Taxonomy term

gravity

Gravity changes may warn of large earthquakes

Large earthquakes alter the planet’s gravitational field by displacing big portions of the crust. In a new study looking at earthquake-induced gravity signals produced by Japan’s magnitude-9 Tohoku quake in 2011, researchers conclude that such signals may prove useful in earthquake early warning systems.

10 Mar 2017

Rethinking Pangea? Ancient ocean crust challenges supercontinent theory

The oldest piece of undisturbed oceanic crust ever discovered has been found beneath the eastern Mediterranean Sea, hidden under more than 10 kilometers of sediment. This ancient crust — estimated at up to 100 million years older than the oldest oceanic crust previously known — could reshape our view of global tectonics and the supercontinent cycle.

21 Dec 2016

Red Planet Roundup: July 2016

With two rovers patrolling the surface of Mars, five spacecraft orbiting above it, and scientists here on Earth studying the Red Planet from afar, new findings are announced often. Here are a few of the latest updates.

15 Jul 2016

A new gravity map of Earth

Gravity differs from place to place around Earth because of the uneven distribution of mass across and within the planet. Scientists can study the variation in gravitational pull by measuring the gravity field at different places on the surface of the planet. In a new study published in Scientific Reports, gravity field data collected over the entire planet between 2009 and 2013 by the European Space Agency’s Gravity Field and Steady-State Ocean Circulation Explorer (GOCE) satellite has been mapped, revealing many of Earth’s internal features, such as magmatic plumes welling up toward the surface.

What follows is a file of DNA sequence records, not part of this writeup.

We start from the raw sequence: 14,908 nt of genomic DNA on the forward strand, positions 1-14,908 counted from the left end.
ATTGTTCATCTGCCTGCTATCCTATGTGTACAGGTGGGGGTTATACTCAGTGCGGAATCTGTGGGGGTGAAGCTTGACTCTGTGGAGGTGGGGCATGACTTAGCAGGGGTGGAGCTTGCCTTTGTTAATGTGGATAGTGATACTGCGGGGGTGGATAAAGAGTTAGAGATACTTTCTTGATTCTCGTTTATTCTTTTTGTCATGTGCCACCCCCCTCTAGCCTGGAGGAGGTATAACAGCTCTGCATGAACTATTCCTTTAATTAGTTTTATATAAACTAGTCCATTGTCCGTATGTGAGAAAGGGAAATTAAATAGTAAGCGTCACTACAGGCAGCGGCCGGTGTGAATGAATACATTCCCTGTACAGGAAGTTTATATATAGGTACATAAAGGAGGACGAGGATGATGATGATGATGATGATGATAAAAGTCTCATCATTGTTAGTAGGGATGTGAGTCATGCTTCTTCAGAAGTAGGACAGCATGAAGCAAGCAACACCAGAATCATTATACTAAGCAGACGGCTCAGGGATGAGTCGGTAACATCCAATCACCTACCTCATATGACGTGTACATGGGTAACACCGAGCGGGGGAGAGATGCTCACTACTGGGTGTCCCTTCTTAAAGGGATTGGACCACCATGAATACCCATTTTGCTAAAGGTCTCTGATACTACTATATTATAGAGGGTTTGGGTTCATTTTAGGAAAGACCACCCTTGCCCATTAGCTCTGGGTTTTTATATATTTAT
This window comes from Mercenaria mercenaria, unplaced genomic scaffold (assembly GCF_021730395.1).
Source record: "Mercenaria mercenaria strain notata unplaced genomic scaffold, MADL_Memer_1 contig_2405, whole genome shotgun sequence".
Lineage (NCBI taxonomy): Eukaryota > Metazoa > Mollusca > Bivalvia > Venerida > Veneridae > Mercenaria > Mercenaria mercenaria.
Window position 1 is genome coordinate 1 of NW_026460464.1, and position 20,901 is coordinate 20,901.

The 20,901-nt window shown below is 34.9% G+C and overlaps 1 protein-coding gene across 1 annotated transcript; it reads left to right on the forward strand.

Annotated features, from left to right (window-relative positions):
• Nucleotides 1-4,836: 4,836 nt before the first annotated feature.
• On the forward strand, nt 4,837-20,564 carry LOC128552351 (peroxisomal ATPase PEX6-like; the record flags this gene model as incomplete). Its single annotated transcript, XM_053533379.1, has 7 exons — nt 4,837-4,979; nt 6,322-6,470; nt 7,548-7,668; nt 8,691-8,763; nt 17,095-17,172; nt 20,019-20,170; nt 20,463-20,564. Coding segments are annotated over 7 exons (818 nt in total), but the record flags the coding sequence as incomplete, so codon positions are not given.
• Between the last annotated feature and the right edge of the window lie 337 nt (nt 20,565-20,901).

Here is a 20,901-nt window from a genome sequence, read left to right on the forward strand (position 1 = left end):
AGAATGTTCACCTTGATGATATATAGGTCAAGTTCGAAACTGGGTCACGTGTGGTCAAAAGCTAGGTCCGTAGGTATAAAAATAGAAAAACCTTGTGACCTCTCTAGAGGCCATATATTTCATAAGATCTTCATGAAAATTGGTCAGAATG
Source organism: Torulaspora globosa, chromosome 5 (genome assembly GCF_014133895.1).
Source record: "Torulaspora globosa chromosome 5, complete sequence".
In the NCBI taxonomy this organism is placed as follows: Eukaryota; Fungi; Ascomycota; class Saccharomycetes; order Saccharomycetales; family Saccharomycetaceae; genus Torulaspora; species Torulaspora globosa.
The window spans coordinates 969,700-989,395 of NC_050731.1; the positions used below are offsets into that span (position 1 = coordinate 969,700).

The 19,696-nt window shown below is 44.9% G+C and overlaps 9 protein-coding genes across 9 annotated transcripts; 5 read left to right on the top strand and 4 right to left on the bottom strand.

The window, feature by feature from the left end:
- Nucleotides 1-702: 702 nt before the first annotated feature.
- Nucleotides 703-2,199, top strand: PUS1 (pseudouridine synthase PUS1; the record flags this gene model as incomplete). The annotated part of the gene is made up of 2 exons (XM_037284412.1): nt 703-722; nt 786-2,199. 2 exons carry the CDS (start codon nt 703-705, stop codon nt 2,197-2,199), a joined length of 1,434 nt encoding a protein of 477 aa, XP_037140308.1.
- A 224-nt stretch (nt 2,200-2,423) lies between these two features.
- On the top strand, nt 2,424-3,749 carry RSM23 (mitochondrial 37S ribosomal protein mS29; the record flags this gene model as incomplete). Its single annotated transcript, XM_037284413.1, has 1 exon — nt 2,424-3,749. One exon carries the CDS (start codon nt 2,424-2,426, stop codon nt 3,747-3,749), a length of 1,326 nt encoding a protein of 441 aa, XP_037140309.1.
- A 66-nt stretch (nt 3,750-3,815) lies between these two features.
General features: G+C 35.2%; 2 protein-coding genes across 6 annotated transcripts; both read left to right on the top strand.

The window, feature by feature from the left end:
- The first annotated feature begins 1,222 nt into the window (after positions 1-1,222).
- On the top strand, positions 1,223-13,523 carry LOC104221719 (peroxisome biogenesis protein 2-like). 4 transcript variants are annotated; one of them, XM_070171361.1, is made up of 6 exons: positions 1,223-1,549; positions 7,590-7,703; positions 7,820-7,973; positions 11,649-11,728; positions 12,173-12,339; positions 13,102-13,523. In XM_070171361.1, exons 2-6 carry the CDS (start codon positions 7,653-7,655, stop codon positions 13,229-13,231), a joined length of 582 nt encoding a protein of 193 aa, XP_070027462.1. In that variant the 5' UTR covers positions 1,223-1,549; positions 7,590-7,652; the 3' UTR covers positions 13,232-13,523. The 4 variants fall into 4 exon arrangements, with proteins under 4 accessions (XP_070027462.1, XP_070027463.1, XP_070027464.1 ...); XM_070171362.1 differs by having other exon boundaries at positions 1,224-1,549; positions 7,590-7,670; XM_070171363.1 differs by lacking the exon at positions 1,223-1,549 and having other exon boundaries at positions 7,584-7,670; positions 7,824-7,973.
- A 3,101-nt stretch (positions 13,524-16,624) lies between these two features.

17 Jun 2016

Down to Earth With: Maria Zuber

In 2011, a pair of orbiters will launch for the moon, making some of the most exact measurements yet of our satellite. Luckily for the orbiters, they’ll have Maria Zuber at the helm. A geophysicist at MIT, Zuber was recently named one of “America’s Best Leaders” last year by U.S. News & World Report for her role in establishing women in high-level science. The moon orbiters alone will make her one of the first women to lead a NASA robotic space mission. Recently, Zuber talked with EARTH reporter Brian Fisher Johnson about the mission, leadership and saving the economy.

23 Mar 2009